A few weeks ago, Cyberpresse technology blogger Nelson Dumais had a curious post on his blog attacking the Quebec Press Council. It seems the Conseil de presse du Québec had issued a decision which blamed him for accepting free trips, a violation of the council’s code of ethics.
The situation is somewhat nuanced, so let me explain:
The council only acts based on complaints. In this case, a reader who has a beef with Dumais accused him of being biased in favour of corporate software and against free software, because of these free junkets he went on. The complainant also accuses Dumais of censoring his comments on Dumais’s blog. The council rejected both of these complaints, failing to find any bias in Dumais’s work and ruling that Dumais has the authority to moderate his blog as he sees fit.
But the council did give Dumais a slap on the wrist for accepting free travel sponsored by the companies he writes about, without fully disclosing the trips to his readers. He hasn’t hidden the fact that he gets these trips for free, he even wrote a blog post about it in 2006, but since not all readers will have seen that post, he should disclose it whenever there might be a conflict of interest.
Paid travel is listed as an example in the council’s section on responsibilities of the press to avoid conflicts of interest:
Preventing Conflicts of Interest
The Press Council recommends that media enterprises develop clear policies to prevent and deal with conflict of interest situations. Those policies should apply both to reporters and opinion writers. All situations that risk compromising the independence and impartiality of journalists should be addressed. Examples include paid travel, privileges and gifts, as well as awards and prizes offered by any group whose main purpose is to promote something other than journalism.
It acknowledges that there might be exceptions (reporting from war zones or other far-off places where commercial travel is unfeasible), but that there must be full disclosure in those situations.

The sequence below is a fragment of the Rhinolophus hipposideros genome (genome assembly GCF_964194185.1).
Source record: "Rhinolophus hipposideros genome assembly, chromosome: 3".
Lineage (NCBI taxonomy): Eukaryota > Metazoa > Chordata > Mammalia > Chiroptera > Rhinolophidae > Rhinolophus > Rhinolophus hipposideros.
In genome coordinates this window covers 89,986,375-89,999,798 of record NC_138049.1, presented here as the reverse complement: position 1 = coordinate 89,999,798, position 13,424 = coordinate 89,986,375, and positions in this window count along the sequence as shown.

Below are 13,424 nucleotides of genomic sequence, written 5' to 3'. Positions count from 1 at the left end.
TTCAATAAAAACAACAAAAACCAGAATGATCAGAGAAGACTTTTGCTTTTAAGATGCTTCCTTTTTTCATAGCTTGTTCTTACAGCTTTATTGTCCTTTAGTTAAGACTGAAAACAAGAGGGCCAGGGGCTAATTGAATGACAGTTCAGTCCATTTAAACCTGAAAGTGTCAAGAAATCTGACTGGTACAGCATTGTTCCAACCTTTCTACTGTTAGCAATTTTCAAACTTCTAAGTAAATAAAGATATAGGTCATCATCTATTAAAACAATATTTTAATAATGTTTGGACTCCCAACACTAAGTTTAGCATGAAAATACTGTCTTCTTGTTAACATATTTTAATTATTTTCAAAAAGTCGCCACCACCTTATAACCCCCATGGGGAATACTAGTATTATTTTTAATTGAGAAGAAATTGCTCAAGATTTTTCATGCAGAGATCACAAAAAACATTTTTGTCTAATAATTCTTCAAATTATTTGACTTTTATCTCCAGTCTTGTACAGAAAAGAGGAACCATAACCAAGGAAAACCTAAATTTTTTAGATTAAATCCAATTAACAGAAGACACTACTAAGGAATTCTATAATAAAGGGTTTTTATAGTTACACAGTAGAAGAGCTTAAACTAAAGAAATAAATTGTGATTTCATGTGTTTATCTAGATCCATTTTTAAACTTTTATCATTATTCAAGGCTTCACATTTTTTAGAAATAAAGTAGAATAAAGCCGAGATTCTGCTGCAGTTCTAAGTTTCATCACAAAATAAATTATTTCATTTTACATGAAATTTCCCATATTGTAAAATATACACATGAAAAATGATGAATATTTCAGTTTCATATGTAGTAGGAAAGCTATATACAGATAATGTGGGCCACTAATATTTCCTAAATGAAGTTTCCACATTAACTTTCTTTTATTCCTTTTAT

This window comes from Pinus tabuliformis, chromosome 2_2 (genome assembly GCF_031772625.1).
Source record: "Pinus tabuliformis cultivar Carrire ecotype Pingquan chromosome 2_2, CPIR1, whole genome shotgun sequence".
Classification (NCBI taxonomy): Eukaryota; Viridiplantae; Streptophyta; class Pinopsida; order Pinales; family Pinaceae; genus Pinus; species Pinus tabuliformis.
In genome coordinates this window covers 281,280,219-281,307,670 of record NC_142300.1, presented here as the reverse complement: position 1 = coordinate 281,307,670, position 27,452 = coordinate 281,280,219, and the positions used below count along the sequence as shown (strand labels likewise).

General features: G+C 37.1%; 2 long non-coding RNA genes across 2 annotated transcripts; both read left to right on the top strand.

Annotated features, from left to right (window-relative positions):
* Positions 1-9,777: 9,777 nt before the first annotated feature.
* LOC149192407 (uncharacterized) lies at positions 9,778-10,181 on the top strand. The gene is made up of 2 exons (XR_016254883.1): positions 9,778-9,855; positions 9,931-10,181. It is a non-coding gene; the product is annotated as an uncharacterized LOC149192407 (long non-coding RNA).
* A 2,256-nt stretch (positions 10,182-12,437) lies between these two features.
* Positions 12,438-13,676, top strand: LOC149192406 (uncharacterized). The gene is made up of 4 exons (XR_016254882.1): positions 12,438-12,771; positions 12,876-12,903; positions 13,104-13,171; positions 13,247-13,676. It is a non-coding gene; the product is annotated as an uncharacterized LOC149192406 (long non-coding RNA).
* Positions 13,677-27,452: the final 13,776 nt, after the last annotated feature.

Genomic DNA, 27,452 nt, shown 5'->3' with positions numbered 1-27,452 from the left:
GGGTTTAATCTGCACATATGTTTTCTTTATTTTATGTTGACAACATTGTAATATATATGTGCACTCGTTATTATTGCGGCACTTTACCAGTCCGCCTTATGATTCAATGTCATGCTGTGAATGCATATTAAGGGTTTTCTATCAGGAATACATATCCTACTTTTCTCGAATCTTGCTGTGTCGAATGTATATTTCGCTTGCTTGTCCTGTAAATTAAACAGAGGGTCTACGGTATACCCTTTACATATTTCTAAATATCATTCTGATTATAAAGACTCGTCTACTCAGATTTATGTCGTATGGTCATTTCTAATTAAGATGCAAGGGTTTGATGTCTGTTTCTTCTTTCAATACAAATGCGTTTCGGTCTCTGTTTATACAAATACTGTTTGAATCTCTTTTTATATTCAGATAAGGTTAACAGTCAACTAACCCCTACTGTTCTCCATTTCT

Of course, these are all guidelines. The council has no official power. It cannot fine or discipline journalists for violations, and participation in the council is optional.
So a body with no power has mostly cleared Dumais of wrongdoing, only saying that he should disclose where the companies he writes about give him free travel to their junkets. Simple, right?
Obviously not, because Dumais is pissed. And I must be missing something, because most of his readers are too, and even fellow journalists.
Dumais’s argument is also nuanced. First of all, he’s not on staff at La Presse or Cyberpresse. He’s a freelancer, which means he basically has to look after his own expenses.
He also trots out that well-worn of excuses that everybody else does it, so that makes it okay.
Finally, he adds that in no way have these junkets affected how he reports, and requiring disclosure on every piece he writes would give people the false impression that these companies are paying him for his opinion.
But none of these excuses justifies accepting all-expenses-paid trips from software companies, much less deciding not to disclose them fully.
First of all, as any ethics expert will tell you, it’s not just about conflict of interest. It’s about the appearance of conflict.
Second, if these junkets truly had absolutely no effect on how journalists report, they would not exist. These giant software companies aren’t morons. They know if they give you free food and free travel, you’re a lot more likely to talk about their product. There might not be any direct quid pro quo, but they know you’re a lot more likely to say something positive about them. And if you have a reputation as someone who bashes the products promoted on these junkets, you won’t be invited to them in the future.
Finally, Cyberpresse should not be exploiting freelancers as a way of getting around paying expenses. Dumais is right that if he billed Gesca for all these trips, he wouldn’t be allowed to go on them anymore (an argument that makes it clear these trips are of value to him). But if we accept that journalists should not get free travel, then even freelancers should have their expenses paid for, no questions asked. This judgment is as much a stain on Gesca as it is on Dumais.
Dumais says he doesn’t have a choice in this matter. That’s bullshit. He can refuse these junkets. He just doesn’t want to, and neither does Cyberpresse, because they both (indirectly) profit financially from them.
Dumais and Cyberpresse must put an immediate stop to this, and stand up for journalistic integrity. These junkets should be outright banned, Dumais’s previous articles online should be edited to add disclosure statements to them, and a policy should be setup to ensure that freelancers do not feel they have to deal with their own expenses when they write original pieces for Gesca-owned properties. Other media organizations should follow suit with similar policies, including full disclosure of any gifts, sponsorships, favours or expenses paid for by companies seeking favourable coverage.
Someone must stand up for ethics, even if that means he stands alone.
If Frank Zampino is getting raked over the coals for accepting a yacht trip that he paid for, why should Nelson Dumais be allowed to accept trips that were provided for free? Do we expect stronger ethics in politicians than journalists?